What are your favourite examples of ballet in film?

By Lottie Butler (Former Assistant Content Producer (News and Social Media))

22 March 2012 at 3.38pm

This article has been categorised Ballet and tagged Anthony Dowell, Ballet, billy elliot, Black Swan, Film, Leonid Massine, Marius Petipa, Production, Romeo and Juliet, Swan Lake, The Red Shoes, The Turning Point, White Nights

This article has 11 comments

  1. I saw Black Swan a year ago and I thought it was just awful. Black Swan really gives ballet a bad name and show the worst and bad qualities of being a ballet dancer. I agree with Tamara Rojo entirely on this horrible movie. "It stinks." At least Turning Point seems alillte more posive and shows, gives ballet dancers in a better light. Black Swan was so violent and negativ that I refuse to ever watch Black Swan ever again!

    • Oscar Morales responded on 24 July 2013 at 10:29pm

      But the movie is not about ballet, it is about a ballerina whose obssession becomes mental sickness, and the movie itself is proyected from her perspective so, I don't really get your point, it certainly envolves ballet but it is not about ballet... think twice before you criticize so irrationally and rude.

  2. Ray Knight responded on 26 March 2012 at 4:38pm Reply

    To be pedantic. There is no Black Swan as such in Swan Lake. A girl arrives dressed in Black purporting to be the Swan Queen with whom the prince has become fascinated.
    She is not a Swan, but an imposter and malevolent entity intent on beguiling the prince into betraying the real Swan.
    She is not a Swan herself and never was.
    I also found the film denigrated the ballet world in order to make a film about mental stress and breakdown.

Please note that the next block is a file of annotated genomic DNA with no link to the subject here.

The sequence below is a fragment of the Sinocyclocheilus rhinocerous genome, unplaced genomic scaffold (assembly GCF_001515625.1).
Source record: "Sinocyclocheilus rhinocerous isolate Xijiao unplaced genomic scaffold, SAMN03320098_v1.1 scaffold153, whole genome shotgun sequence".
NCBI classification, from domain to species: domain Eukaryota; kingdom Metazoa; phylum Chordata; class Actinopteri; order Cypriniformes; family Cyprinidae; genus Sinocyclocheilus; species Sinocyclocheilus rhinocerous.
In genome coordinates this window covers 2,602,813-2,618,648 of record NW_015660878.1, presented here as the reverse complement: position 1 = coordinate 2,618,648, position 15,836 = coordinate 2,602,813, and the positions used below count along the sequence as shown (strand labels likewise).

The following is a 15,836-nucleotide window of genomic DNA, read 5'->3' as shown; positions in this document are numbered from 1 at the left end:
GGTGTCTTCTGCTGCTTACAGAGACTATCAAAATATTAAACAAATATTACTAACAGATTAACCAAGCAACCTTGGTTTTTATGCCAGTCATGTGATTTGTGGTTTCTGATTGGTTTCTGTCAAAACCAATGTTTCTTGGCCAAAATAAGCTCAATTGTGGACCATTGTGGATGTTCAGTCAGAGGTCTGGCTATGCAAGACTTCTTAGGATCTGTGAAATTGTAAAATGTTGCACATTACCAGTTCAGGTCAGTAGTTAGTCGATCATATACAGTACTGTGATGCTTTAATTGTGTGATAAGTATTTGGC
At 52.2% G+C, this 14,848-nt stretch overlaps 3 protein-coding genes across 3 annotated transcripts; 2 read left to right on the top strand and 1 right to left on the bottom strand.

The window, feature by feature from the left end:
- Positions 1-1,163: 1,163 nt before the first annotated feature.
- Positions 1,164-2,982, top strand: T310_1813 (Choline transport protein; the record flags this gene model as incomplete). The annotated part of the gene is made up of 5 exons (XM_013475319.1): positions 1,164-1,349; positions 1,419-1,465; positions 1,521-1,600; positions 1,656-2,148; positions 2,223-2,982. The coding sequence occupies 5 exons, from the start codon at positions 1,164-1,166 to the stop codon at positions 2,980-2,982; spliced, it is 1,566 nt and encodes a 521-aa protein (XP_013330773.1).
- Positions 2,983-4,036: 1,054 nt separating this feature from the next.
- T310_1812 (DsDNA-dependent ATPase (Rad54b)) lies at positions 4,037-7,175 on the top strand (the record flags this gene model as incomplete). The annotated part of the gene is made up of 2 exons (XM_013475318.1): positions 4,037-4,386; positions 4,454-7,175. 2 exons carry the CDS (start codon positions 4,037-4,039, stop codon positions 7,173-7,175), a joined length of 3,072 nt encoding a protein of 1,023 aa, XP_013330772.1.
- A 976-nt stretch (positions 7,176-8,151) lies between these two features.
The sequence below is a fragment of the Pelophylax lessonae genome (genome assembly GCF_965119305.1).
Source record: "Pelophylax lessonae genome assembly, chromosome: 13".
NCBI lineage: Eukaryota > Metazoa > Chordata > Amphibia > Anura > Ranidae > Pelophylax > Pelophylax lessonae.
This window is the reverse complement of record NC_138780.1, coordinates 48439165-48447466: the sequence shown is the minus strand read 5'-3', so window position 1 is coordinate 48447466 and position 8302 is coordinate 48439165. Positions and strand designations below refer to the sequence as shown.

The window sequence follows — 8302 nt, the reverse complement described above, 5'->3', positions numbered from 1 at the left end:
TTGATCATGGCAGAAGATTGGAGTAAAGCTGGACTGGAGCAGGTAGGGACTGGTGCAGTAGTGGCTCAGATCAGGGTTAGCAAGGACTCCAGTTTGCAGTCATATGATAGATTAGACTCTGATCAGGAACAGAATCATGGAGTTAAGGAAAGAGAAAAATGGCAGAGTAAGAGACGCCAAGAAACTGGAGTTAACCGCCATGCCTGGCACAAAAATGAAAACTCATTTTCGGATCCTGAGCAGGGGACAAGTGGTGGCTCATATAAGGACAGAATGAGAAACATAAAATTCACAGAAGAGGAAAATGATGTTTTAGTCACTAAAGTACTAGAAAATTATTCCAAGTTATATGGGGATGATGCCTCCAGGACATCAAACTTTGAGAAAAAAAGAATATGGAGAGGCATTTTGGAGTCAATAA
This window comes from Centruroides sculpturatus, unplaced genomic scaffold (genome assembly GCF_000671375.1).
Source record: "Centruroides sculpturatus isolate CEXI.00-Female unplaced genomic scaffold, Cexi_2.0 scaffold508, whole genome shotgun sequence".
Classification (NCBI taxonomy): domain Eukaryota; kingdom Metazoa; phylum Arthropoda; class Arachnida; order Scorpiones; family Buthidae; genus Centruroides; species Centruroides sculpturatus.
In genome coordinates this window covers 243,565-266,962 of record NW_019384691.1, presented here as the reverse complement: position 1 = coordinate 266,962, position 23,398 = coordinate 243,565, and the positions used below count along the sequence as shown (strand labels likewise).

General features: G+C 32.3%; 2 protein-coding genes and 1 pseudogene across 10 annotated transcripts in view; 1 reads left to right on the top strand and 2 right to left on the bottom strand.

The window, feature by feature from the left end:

3. Lisa O`Brien responded on 27 March 2012 at 8:09pm Reply

    I LOVE White Nights. I developed a real crush on Baryshnikov after seing him in this film. Me and my firend actually went to the cinema three times to watch it . Ironically, and sadly for me, a few months later when i went to dance at the Moulin Rouge in Paris, i learned that he had come to watch the show, and went backstage to meet all the dancers. Just missed him , by literally about two weeks before i joined. Damn.

  4. Totally agree with the comments about Black Swan, I did not find it the masterpiece that some were claiming it to be... Dark and twisted, certainly it was not about Ballet or Dancers that is for sure...

  5. With modest success, I endeavored for more than fifty years, to incorporate Classical Arts including Drama, Opera and Ballet as a full fledged, independent syllabus in Primary Schools.
    My young students aged 6-12 years attended live spectacles, watched and analyzed classical texts and films. They acted, danced and recorded (on video) hours of Shakespearean drama, songs and dances. We often went together to the cinema to watch selected movies. Relying on its innocuous looking title, had I taken them to watch this 'Black Swan' I would have had to deal with a very upset Headmistress and some understandably angry parents.
    Now please note that these children were not pampered fainthearted kids. This is not the issue. Facing the camera they would perform poignant dramatic scenes 'con affetto'.
    I only disapprove of the use of a balletic 'neutralized' title.
    This comment does not reflect on Natalie Portman who is as an accomplished artist.
    Yitzhak Rosenbloom
    Haifa ~ Israel

  6. rhodri responded on 11 February 2013 at 12:44pm Reply

    I agree after all the hype I was disappointed with The Black Swan.


  8. Turning point! Saw it many many years ago and just this winter found it again - love the plot and most of all, the dancing in it. Misha and Leslie are gorgeous :)


  10. Silke responded on 30 December 2013 at 12:14pm Reply

    I can watch 'Center Stage' again and again, love it.